Going through treatment for paediatric cancer is a long journey. Helena and her family’s first contact with the Swedish Childhood Cancer Fund came through the information material and brochures the family received when Ebba – who has now completed her leukaemia treatment – was diagnosed. Over time, their awareness of the Swedish Childhood Cancer Fund’s operations grew, and Helena particularly wants to emphasise the important role of the consulting nurses and sibling support.

“Ebba was in hospital for a long time in the first part of her treatment,” she tells us. “For obvious reasons, contact with her school was not really a priority. We as parents simply didn’t have the energy, or even the thought, of informing and maintaining a dialogue with the school.”

For Ebba’s big sister Johanna, the sibling supporter was a big help. Meeting someone who understands what you are going through as a sibling of a childhood cancer patient, without having to explain it, was a great feeling.

“It was incredibly valuable that the consulting nurse could take that role and inform Ebba’s class and school about her illness and treatment,” Helena continues.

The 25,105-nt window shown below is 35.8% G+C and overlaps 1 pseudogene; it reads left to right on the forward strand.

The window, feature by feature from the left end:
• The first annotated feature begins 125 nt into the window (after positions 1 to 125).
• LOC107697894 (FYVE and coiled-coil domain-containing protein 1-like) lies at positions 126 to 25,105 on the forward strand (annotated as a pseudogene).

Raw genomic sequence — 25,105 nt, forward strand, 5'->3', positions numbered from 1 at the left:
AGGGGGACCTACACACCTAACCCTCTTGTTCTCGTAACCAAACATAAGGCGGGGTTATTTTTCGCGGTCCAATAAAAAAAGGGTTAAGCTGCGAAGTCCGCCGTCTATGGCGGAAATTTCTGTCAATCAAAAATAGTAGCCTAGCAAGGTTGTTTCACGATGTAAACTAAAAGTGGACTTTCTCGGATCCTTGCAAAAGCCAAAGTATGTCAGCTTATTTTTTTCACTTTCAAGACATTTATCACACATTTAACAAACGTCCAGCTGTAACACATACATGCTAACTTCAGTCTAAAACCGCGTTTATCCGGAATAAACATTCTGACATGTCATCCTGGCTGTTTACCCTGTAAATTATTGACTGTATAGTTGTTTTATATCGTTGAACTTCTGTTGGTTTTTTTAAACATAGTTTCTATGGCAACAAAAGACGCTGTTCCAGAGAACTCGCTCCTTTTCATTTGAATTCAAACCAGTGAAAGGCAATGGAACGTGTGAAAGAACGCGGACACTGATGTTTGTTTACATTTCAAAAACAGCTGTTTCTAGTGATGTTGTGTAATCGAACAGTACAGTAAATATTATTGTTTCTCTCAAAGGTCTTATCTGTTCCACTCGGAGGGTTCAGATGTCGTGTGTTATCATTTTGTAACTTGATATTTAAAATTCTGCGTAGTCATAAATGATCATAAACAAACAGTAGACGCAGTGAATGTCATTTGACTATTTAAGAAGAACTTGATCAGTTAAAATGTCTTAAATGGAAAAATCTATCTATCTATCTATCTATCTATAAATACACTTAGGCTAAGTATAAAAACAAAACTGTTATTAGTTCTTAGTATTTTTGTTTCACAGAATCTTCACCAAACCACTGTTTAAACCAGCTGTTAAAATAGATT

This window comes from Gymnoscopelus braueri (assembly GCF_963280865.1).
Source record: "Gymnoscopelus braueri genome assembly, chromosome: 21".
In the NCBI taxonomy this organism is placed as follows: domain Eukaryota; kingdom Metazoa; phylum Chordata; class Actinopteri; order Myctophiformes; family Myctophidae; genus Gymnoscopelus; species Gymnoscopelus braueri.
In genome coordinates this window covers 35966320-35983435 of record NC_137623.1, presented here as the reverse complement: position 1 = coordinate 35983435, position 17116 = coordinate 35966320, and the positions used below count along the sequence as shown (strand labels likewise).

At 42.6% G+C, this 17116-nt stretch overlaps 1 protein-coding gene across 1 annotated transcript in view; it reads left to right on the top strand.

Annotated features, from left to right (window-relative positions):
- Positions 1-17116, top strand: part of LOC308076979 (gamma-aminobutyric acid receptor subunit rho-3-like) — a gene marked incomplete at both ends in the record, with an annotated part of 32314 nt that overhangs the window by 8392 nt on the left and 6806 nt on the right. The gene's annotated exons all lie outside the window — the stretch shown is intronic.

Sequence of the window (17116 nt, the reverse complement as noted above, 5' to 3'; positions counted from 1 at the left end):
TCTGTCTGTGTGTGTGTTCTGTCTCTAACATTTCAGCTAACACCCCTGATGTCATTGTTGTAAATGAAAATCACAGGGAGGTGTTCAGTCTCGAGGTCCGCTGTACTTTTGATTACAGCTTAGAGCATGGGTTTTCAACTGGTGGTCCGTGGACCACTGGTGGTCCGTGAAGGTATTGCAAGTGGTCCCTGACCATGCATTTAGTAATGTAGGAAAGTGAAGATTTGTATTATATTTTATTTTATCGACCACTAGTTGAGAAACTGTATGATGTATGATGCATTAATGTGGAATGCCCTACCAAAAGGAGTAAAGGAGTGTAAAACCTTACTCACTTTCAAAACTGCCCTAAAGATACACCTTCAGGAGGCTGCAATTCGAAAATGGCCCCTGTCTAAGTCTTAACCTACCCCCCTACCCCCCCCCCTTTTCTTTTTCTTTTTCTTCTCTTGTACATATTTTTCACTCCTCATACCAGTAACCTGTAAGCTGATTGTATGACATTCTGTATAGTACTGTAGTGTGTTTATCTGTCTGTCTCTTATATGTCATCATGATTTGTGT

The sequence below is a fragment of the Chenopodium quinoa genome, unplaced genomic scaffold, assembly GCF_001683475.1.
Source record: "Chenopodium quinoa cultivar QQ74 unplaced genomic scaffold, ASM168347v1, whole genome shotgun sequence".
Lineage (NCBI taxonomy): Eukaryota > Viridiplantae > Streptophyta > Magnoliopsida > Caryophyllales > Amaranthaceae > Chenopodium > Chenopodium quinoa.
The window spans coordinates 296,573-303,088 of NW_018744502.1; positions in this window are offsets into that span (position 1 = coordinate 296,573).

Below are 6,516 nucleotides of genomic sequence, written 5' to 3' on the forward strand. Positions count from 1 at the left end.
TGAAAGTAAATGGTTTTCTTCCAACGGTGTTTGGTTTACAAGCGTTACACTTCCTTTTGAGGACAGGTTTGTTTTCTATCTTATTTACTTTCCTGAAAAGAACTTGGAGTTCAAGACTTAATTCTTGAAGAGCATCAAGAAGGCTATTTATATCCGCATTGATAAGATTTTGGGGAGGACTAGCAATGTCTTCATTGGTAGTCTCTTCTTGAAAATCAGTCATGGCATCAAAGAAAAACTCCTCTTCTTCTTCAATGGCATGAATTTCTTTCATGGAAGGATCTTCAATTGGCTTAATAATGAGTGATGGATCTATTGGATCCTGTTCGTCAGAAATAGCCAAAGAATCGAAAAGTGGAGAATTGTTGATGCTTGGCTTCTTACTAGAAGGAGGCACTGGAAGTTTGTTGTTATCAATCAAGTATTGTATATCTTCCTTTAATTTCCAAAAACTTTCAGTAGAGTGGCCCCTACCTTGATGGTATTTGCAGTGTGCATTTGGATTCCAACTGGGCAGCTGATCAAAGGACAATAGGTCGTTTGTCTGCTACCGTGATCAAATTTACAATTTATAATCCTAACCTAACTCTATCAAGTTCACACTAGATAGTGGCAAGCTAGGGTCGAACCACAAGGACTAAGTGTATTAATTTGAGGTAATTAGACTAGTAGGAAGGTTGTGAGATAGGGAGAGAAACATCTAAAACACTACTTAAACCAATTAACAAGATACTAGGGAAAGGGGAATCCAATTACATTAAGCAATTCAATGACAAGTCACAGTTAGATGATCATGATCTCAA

“Johanna appreciated having activities with other siblings and the sibling supporter,” Helena says, “things that didn’t feel hospital-focused and offered camaraderie and a bit of freedom from the constant presence of her sibling’s illness. That really helped to preserve a bit of normal life in an otherwise unusual situation.”

Helena and the family have been in close contact with the Swedish Childhood Cancer Fund, not least through Ebba’s participation in the Christmas promotion that aired for the second year in a row. Helena says she and her family appreciated the support she feels the organisation offers to families of children with cancer.

“I have a very sunny impression of the Swedish Childhood Cancer Fund. Their work makes a difference, both to research and in terms of support to us families,” she says. “We have benefited greatly from the support material offered, and we appreciated that it was easily available and contained something for everyone – from school materials to good sections for Grandma and Granddad to read.

“We also feel that the Swedish Childhood Cancer Fund’s work is filled with hope.”

Hope was a key part of Ebba’s decision to head the St Lucia procession in the Christmas promotion. Helena tells us that by participating in the promotion Ebba felt she could help to convey a sense of hope and show that life goes on, despite cancer.